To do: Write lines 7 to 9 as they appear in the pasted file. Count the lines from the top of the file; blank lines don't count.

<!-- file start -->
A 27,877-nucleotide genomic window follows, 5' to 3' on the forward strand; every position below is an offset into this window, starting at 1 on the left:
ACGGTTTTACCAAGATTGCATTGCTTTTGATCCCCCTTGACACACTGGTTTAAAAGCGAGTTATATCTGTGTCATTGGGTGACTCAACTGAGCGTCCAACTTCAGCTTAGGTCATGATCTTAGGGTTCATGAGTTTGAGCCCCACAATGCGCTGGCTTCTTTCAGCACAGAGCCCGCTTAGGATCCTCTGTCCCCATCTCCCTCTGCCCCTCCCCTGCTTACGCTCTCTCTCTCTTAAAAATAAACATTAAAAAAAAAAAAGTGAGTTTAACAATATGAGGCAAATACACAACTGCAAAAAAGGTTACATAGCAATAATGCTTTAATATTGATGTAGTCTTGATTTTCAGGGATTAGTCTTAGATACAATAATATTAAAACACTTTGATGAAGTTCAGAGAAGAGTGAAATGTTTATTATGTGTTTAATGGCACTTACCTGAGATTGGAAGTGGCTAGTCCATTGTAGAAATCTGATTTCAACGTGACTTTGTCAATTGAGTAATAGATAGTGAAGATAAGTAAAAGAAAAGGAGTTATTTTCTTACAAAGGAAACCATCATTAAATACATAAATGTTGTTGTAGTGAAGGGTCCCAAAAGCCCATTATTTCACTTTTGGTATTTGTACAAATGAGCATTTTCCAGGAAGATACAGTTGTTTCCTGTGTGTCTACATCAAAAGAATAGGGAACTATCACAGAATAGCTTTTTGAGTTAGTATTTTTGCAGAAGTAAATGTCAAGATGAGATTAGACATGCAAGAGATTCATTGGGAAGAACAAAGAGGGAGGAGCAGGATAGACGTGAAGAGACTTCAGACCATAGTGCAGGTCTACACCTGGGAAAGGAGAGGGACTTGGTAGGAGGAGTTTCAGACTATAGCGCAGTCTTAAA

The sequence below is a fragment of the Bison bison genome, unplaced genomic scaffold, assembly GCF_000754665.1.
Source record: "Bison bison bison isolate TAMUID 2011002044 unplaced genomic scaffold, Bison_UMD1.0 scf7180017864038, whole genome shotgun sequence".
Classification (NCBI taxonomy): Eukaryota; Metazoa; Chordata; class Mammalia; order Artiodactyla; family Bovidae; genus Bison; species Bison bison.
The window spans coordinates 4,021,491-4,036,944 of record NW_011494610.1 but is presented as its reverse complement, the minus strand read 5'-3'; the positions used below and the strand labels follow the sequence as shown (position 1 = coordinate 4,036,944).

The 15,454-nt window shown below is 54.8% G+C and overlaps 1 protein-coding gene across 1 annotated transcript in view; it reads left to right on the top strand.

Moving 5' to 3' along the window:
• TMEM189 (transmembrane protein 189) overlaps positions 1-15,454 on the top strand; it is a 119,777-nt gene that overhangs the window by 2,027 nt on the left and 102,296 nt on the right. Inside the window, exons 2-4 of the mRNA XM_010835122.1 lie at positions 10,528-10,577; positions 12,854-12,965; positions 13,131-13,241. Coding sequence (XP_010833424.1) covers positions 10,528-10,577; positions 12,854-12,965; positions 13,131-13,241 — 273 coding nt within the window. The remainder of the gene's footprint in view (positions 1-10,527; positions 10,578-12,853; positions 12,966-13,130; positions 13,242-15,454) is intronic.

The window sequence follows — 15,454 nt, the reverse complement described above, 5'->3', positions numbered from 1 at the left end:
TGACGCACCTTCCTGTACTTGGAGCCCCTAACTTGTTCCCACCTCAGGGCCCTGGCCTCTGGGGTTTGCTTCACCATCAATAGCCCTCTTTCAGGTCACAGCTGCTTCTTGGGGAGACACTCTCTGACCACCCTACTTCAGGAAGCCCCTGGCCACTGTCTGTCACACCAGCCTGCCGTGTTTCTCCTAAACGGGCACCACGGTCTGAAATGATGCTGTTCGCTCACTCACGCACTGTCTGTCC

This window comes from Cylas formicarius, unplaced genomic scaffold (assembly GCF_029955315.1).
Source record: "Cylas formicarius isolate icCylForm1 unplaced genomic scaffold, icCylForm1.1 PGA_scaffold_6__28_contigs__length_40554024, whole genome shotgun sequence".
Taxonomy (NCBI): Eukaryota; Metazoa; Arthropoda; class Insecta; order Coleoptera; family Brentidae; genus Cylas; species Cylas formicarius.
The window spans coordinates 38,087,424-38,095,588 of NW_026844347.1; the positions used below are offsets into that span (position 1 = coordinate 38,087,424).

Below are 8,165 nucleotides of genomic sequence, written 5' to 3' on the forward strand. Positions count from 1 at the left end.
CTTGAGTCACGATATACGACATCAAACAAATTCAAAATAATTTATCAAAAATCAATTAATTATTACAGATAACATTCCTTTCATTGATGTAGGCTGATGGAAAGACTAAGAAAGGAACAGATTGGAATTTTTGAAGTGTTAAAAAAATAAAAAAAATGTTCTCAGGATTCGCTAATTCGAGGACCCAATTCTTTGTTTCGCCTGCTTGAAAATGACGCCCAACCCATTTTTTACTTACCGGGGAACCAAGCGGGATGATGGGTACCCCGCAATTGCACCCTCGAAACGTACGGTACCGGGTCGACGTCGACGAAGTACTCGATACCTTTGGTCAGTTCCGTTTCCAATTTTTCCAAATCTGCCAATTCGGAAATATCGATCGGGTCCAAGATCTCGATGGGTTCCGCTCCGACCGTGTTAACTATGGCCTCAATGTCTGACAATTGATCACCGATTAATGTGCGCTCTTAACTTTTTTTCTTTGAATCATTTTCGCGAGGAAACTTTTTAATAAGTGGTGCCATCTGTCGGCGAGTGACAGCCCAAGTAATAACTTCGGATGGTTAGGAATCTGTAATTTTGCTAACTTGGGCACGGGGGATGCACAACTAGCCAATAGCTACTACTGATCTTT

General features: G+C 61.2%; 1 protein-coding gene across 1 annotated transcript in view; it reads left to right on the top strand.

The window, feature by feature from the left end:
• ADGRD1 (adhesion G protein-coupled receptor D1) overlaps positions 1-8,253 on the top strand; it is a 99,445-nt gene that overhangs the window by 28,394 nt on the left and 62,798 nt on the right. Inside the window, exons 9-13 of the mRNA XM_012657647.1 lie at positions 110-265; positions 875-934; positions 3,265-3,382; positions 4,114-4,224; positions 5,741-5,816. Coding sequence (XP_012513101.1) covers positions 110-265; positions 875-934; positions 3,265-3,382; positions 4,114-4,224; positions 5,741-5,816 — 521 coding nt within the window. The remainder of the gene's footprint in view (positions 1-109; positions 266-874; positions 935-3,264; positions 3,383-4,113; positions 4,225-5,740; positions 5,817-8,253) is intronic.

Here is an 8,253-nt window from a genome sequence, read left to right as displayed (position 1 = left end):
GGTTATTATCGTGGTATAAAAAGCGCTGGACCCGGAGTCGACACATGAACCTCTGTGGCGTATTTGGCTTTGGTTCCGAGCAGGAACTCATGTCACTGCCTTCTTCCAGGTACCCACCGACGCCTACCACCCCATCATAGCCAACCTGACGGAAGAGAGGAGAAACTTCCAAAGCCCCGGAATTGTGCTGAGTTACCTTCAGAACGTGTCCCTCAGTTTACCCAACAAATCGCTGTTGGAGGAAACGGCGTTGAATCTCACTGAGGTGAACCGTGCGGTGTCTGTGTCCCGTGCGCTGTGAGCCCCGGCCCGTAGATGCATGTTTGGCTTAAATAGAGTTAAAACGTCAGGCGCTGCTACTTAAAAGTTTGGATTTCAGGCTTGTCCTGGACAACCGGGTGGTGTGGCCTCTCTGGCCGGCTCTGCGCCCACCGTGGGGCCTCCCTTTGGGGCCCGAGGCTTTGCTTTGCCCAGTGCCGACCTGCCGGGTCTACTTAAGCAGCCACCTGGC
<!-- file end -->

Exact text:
The 15,454-nt window shown below is 54.8% G+C and overlaps 1 protein-coding gene across 1 annotated transcript in view; it reads left to right on the top strand.

Moving 5' to 3' along the window:
• TMEM189 (transmembrane protein 189) overlaps positions 1-15,454 on the top strand; it is a 119,777-nt gene that overhangs the window by 2,027 nt on the left and 102,296 nt on the right. Inside the window, exons 2-4 of the mRNA XM_010835122.1 lie at positions 10,528-10,577; positions 12,854-12,965; positions 13,131-13,241. Coding sequence (XP_010833424.1) covers positions 10,528-10,577; positions 12,854-12,965; positions 13,131-13,241 — 273 coding nt within the window. The remainder of the gene's footprint in view (positions 1-10,527; positions 10,578-12,853; positions 12,966-13,130; positions 13,242-15,454) is intronic.